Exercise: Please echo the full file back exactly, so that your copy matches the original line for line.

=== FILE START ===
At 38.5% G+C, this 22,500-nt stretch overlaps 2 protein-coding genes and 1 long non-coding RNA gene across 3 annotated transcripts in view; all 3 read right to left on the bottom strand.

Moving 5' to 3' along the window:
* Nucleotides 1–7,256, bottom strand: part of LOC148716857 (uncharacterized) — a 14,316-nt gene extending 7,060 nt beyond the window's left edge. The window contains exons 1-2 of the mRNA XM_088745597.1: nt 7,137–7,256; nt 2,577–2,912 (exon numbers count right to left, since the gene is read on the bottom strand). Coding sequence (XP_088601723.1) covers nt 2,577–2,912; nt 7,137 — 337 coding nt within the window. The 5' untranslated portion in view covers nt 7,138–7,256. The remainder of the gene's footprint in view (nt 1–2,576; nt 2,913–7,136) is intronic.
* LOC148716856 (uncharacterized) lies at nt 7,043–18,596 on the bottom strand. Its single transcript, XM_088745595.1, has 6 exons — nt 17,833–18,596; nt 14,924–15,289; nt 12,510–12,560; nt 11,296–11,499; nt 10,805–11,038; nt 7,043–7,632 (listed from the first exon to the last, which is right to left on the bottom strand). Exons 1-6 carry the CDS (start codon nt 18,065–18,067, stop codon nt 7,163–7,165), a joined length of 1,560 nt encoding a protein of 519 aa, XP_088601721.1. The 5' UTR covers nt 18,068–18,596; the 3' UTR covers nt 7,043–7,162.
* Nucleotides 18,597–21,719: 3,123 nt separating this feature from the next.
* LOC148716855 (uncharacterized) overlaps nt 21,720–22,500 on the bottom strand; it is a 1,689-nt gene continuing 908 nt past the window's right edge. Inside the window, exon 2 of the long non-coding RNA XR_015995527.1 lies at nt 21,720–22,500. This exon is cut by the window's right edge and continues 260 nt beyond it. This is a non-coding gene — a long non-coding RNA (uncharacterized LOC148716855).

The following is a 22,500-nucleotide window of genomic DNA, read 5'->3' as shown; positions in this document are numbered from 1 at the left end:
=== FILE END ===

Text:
At 38.5% G+C, this 22,500-nt stretch overlaps 2 protein-coding genes and 1 long non-coding RNA gene across 3 annotated transcripts in view; all 3 read right to left on the bottom strand.

Moving 5' to 3' along the window:
* Nucleotides 1–7,256, bottom strand: part of LOC148716857 (uncharacterized) — a 14,316-nt gene extending 7,060 nt beyond the window's left edge. The window contains exons 1-2 of the mRNA XM_088745597.1: nt 7,137–7,256; nt 2,577–2,912 (exon numbers count right to left, since the gene is read on the bottom strand). Coding sequence (XP_088601723.1) covers nt 2,577–2,912; nt 7,137 — 337 coding nt within the window. The 5' untranslated portion in view covers nt 7,138–7,256. The remainder of the gene's footprint in view (nt 1–2,576; nt 2,913–7,136) is intronic.
* LOC148716856 (uncharacterized) lies at nt 7,043–18,596 on the bottom strand. Its single transcript, XM_088745595.1, has 6 exons — nt 17,833–18,596; nt 14,924–15,289; nt 12,510–12,560; nt 11,296–11,499; nt 10,805–11,038; nt 7,043–7,632 (listed from the first exon to the last, which is right to left on the bottom strand). Exons 1-6 carry the CDS (start codon nt 18,065–18,067, stop codon nt 7,163–7,165), a joined length of 1,560 nt encoding a protein of 519 aa, XP_088601721.1. The 5' UTR covers nt 18,068–18,596; the 3' UTR covers nt 7,043–7,162.
* Nucleotides 18,597–21,719: 3,123 nt separating this feature from the next.
* LOC148716855 (uncharacterized) overlaps nt 21,720–22,500 on the bottom strand; it is a 1,689-nt gene continuing 908 nt past the window's right edge. Inside the window, exon 2 of the long non-coding RNA XR_015995527.1 lies at nt 21,720–22,500. This exon is cut by the window's right edge and continues 260 nt beyond it. This is a non-coding gene — a long non-coding RNA (uncharacterized LOC148716855).

The following is a 22,500-nucleotide window of genomic DNA, read 5'->3' as shown; positions in this document are numbered from 1 at the left end: